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Cairns

Cairns Queensland

The essential gateway to Northern Tropical Queensland, Cairns is a town specialising in tourism with a relaxing atmosphere.


At a Glance

Cairns is considered one of the most popular attraction in Queensland. Located in the tropical part of Queensland, Cairns has a lovely tropical climate that is very satisfying for outdoor activities such as walking around the pristine lagoon and numerous boardwalks, swimming in the sea, lounging around the beach and visiting the two World Heritage sites in the region: The Great Barrier Reef and the Wet Tropics Rainforest.

Being in the tropical belt, delicious tropical fruits such as mangoes, bananas, coconuts and the exotic dragon fruit can be grown in the region. Cairns also have access to quality seafood due to the proximity to the sea. So take a break after a long day outside and enjoy a good dinner at the many brilliant restaurants.


Cairns
 
 


 

Where is Cairns?

 

Cairns is 1701 kilometres northwest of Brisbane.

Cairns is located at the eastern side of the Cape York Peninsula in Tropical North Queensland at the mouth of the Chinaman Creek. Cairns is facing northeast at the Pacific Ocean and is flanked by rainforests. The best way to get to Cairns is via a plane to the Cairns Airport.


 

Things to see in Cairns

 

The Great Barrier Reef

Snorkelling is conducted directly from the beach in the sand cay's protected shallow waters providing the ideal environment for all ages and young families who want to experience this activity together. If you prefer a more relaxing day, laze on the beach or soak up the tropical atmosphere under the boats sails and enjoy a leisurely day on the Great Barrier Reef.

The Great Barrier Reef

Image Courtesy Tourism And Events Queensland

 

Cairns Botanic Garden

The gardens are free and are beautiful. Many unique plants and flowers of many colours, shapes and heights. They have a number of different gardens to explore with different themes such as the Chinese memorial garden and the prehistoric and bamboo gardens. They have paths throughout and are well signed. Easy activity to do, mainly flat walks, plenty of birds and fish to look at as well. Absolutely beautiful and nice thing to do.

Cairns Botanic Garden

Image Courtesy Tourism And Events Queensland

 

Esplanade Lagoon

It was a lovely experience to walk along the Boardwalk, seeing people enjoying themselves in all the restaurants and cafes. There were also lovely boats to look at. One could just walk forever. Stunning views all around. What a treat to visit this spot in Cairns. Great outdoor experience. Even show rugby on the big screen in the park. Also, Esplanade Boardwalk is very close to eateries and the markets too.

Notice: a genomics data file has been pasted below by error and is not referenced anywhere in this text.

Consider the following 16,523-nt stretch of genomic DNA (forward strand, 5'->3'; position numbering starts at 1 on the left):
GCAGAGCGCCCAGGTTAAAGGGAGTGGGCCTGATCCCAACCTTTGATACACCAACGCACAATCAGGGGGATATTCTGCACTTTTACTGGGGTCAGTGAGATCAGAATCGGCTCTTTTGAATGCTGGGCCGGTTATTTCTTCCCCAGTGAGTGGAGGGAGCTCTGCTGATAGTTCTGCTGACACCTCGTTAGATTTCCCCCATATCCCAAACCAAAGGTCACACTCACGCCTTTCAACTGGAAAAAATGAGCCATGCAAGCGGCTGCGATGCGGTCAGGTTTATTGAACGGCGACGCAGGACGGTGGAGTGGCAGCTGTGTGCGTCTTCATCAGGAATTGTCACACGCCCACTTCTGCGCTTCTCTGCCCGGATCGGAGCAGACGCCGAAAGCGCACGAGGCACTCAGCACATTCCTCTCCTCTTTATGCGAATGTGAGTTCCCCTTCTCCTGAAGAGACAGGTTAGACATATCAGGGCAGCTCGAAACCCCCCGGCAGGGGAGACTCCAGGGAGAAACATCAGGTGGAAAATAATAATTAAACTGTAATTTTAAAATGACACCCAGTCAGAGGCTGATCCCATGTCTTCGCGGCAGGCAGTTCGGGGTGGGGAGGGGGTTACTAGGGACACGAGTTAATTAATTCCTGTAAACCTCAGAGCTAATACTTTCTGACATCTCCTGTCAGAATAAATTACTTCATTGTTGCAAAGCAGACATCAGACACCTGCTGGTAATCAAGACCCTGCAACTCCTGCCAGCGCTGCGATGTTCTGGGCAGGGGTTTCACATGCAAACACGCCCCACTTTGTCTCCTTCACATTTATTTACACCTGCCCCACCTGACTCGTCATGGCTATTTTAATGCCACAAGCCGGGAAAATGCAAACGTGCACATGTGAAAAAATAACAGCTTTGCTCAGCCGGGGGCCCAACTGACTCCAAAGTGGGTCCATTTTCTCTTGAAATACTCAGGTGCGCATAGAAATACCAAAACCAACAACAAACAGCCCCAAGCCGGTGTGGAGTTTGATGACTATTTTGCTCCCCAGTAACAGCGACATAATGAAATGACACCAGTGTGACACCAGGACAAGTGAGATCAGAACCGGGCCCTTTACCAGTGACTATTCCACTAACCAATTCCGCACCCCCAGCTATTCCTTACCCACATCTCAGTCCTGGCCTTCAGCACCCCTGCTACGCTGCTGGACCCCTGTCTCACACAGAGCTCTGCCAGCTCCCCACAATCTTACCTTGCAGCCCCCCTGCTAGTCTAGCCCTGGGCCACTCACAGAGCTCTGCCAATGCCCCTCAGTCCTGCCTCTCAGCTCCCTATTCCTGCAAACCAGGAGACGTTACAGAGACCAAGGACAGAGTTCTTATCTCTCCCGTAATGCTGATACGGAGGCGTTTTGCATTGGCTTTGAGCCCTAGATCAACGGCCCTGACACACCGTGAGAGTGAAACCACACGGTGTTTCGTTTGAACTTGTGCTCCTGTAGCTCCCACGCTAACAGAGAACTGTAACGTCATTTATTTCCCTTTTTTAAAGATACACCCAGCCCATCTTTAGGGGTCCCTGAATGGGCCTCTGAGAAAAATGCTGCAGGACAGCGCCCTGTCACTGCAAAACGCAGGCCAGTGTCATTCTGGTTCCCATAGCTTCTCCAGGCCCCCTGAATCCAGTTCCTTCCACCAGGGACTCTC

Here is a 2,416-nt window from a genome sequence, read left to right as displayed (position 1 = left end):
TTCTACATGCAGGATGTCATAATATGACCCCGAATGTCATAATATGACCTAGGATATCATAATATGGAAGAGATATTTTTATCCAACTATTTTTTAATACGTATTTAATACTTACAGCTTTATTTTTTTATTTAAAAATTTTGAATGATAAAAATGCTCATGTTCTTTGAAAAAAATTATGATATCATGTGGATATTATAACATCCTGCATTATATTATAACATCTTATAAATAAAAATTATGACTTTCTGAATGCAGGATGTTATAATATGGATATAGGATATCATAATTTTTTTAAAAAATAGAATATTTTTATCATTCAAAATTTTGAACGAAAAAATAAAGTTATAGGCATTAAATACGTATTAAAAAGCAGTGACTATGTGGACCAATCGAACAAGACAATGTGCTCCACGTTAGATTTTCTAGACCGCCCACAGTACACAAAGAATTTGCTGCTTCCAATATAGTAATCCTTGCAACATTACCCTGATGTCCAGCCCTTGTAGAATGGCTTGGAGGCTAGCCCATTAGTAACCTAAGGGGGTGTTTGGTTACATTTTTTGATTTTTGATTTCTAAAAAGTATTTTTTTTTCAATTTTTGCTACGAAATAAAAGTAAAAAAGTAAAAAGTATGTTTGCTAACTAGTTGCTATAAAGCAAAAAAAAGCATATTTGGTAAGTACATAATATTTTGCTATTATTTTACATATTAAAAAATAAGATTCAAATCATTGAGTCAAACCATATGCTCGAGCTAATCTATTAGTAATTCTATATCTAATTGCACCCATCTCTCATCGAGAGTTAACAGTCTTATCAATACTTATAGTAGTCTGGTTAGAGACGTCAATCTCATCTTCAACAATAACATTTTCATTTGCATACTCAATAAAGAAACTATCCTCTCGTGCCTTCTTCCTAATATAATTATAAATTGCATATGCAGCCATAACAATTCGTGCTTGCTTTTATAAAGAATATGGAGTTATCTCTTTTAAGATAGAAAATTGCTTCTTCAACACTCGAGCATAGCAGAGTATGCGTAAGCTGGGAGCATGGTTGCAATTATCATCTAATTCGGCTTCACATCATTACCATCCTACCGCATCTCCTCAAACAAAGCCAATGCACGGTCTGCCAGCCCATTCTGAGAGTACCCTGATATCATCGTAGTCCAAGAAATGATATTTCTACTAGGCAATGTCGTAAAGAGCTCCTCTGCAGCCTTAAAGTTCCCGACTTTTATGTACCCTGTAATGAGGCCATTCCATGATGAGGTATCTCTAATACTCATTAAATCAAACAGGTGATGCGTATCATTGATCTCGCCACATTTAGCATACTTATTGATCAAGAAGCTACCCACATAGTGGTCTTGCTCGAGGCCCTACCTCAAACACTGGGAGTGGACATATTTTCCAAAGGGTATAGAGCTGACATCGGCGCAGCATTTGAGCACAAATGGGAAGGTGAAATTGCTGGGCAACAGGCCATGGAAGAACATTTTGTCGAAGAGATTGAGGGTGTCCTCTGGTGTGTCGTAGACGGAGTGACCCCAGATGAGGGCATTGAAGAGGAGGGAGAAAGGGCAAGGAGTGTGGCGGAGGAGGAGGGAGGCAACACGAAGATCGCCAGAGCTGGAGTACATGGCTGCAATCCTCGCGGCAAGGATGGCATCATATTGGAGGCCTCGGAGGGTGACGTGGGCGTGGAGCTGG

Esplanade Lagoon

Image Courtesy Tourism And Events Queensland

 

Kuranda Rainforest Tour

Kuranda is a picturesque little village hidden in the rainforest of Tropical North Queensland and is accessible on a daily basis by Queensland Rail's 'Kuranda Heritage Train' and 'Skyrail.'. The Queensland Rail 'Heritage Train' journey takes 1 ½ to complete and has full commentary on the history of the region and the railway with a souvenir booklet included. The train route winds along the Kuranda Range and takes in the spectacular scenery of The Barron Falls. A great option for those passengers with their own car, self drive to the Smithfield Skyrail terminal and park your car. Board Skyrail Rainforest Cableway for your journey to Kuranda, where you will enjoy free time. At your allocated time, board the Kuranda Scenic Rail to Freshwater Station where we will collect you for your transfer back to the Smithfield Skyrail terminal where your car is waiting.

Kuranda Rainforest Tour

Image Courtesy Tourism And Events Queensland

 

 
 

What's the weather like?

 

Cairns features a tropical monsoon climate with a hot, humid and wet summer and a mild, dry winter. Heavy monsoon downpours up to 1500mm can be expected during wet season.In Summer (December to February), the average maximum temperature is 31°C with an average minimum of 24°C. In Winter (June to August), the average maximum temperature is 26°C with an average minimum of 17°C.

 

Get to know Cairns's history

 

The first European to visit the area near present day Cairns was James Cook, who mapped and named the area Trinity Bay in 1770. Prior to European contact, the area was inhabited by the Gimuy Walubara Yidinji people. After a hundred year, prospects of gold mining in the area warranted consideration of establishing a coastal settlement to export the minerals. After some surveyance, the site of Cairns was chosen to be the site of settlement and a new port is proclaimed in 1876 by William Wellington Cairns, the governor of Queensland.

The initial growth of the city was slow but it attained the status of a town in 1903 and that of a city in 1923. Cairns suffered during the two World Wars as a result from shortages in goods and labour, it was also hit with a devastating cyclone in 1927. Many of the residents left Cairns in WWII after the fall of Singapore made Cairns vulnerable to Japanese attacks. The town recovered post WWII as it made efforts in attracting visitors by improving tourist facilities and increased publicity. Queen Elizabeth’s visit to Cairns in 1954 helped garner attention and awareness to the area as twice the population of the town visited Cairns to attend to the occasion.

Cairns went through a series of growth and modernisation in the 1980s which see Cairns develop into what it is today.